A Reflection of Representation

By Aleisha Flores, FINDink Contributor

Growing up, my world was mostly white. The movies and television shows I watched, the people who presented the news, the athletes who were the champions in their fields, the models walking down the runways, and gracing the covers of magazines at the supermarket. It was just normal in America.

Sure, there were (and are) great media and arts icons of color I could look up to as a child – Naomi Campbell, Lucy Liu, maybe even people like Jackie Chan – but not seeing someone like myself, a young Filipino-American girl, staring back at me from my TV screen was a little disheartening. Yeah, there were famous Asian people, but even then, most of the time they weren’t Filipino. As I got older, it left the impression on me that careers like acting, or singing, playing sports or even being a news anchor weren’t for people like me.

As we’ve seen become more prevalent, people are starting to speak out more on the lack of representation and inclusivity for people of color (along with other marginalized groups) in mainstream media, the arts, sports, and other industries. The acknowledgement that the United States of America is a country whose diversity is one of its most distinguishing traits. Those who expressed their discontent with white people playing roles meant for people of color – for example, Carey Mulligan playing a role originally written to be a Latina woman in Drive, Scarlett Johansson’s casting in the live-action adaptation of the anime Ghost in the Shell, Tilda Swinton’s casting as the Ancient One (a Tibetan man in the comics) in Marvel’s Doctor Strange, to name a few – were frequently shut down and accused of “turning everything into a race issue” or ignored entirely as haters.

But recently that cycle of being silenced has been shaken up – actor Ed Skrein, who happens to be white, announced via his official Twitter account that he would be stepping down from his role in the Hellboy reboot to make room for role of Major Ben Daimio to be appropriately and accurately cast as a Japanese American man. “It is clear that representing this character in a culturally accurate way holds significance for people, and that to neglect this responsibility would continue a worrying tendency to obscure ethnic minority stories and voices in the Arts,” he wrote.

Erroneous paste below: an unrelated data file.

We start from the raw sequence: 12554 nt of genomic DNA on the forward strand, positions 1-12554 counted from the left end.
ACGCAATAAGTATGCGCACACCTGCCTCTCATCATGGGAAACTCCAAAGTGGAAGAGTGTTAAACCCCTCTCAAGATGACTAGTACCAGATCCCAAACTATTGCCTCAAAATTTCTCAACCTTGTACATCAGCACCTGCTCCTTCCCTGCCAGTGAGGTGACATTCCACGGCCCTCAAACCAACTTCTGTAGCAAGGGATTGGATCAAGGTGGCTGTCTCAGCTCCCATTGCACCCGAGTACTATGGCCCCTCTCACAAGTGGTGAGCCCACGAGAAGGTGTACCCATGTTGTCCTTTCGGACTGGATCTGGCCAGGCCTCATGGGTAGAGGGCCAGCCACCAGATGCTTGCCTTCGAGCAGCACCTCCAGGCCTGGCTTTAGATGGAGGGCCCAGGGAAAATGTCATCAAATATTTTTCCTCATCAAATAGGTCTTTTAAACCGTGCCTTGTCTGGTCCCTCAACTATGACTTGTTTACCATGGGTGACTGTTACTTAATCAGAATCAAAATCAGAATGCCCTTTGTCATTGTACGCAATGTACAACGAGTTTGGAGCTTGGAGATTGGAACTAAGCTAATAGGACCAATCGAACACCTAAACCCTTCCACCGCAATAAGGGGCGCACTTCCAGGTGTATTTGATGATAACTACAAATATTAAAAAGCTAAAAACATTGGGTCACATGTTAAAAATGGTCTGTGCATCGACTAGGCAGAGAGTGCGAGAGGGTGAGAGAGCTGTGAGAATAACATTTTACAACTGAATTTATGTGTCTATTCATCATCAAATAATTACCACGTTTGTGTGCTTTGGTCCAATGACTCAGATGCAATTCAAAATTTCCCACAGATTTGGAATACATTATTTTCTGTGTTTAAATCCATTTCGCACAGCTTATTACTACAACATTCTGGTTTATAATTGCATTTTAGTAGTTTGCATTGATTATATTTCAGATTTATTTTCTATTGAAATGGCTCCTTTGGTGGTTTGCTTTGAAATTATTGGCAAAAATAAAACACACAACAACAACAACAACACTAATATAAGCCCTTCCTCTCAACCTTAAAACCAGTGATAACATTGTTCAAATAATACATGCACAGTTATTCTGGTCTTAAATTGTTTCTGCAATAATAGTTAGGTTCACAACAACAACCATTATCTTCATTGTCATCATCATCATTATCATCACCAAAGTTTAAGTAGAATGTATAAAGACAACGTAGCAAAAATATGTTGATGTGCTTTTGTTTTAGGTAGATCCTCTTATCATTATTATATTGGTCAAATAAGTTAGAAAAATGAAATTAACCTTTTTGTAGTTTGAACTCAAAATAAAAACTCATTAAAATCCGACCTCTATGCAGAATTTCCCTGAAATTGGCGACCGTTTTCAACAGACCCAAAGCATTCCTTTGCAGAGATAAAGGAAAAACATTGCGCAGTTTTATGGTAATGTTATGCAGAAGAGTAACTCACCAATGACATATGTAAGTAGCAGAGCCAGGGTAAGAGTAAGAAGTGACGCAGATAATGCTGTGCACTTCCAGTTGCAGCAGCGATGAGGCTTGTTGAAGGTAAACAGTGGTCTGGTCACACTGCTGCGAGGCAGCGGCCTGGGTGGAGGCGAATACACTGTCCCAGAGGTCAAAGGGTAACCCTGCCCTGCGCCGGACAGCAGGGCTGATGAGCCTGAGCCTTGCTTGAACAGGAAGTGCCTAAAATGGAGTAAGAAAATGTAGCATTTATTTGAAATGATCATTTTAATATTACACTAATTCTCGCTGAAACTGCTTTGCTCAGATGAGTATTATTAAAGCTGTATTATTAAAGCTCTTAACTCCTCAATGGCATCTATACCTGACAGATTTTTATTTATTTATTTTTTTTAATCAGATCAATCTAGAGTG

At first glance, it seems like Skrein is a cultural hero. This is a rare occasion in that this never happens, at least not this publicly. It’s as if our concerns are finally being listened to. And perhaps they are. Skrein was given praise and kudos from people both white and non-white for his decision to drop out of the film.

It’s kind of sad that after years of whitewashing in media, it took until 2017 for someone to turn down a role not meant for them, risking their career in the process. But before we continue to applaud people like Skrein for their bravery and boldness, let’s remember that we shouldn’t be putting people on a pedestal for doing the good and decent things that they should have been done in the first place.


Disclaimer: The views of the author do not necessarily represent the views of FIND, Inc.

Links: https://twitter.com/edskrein/status/902244967296491520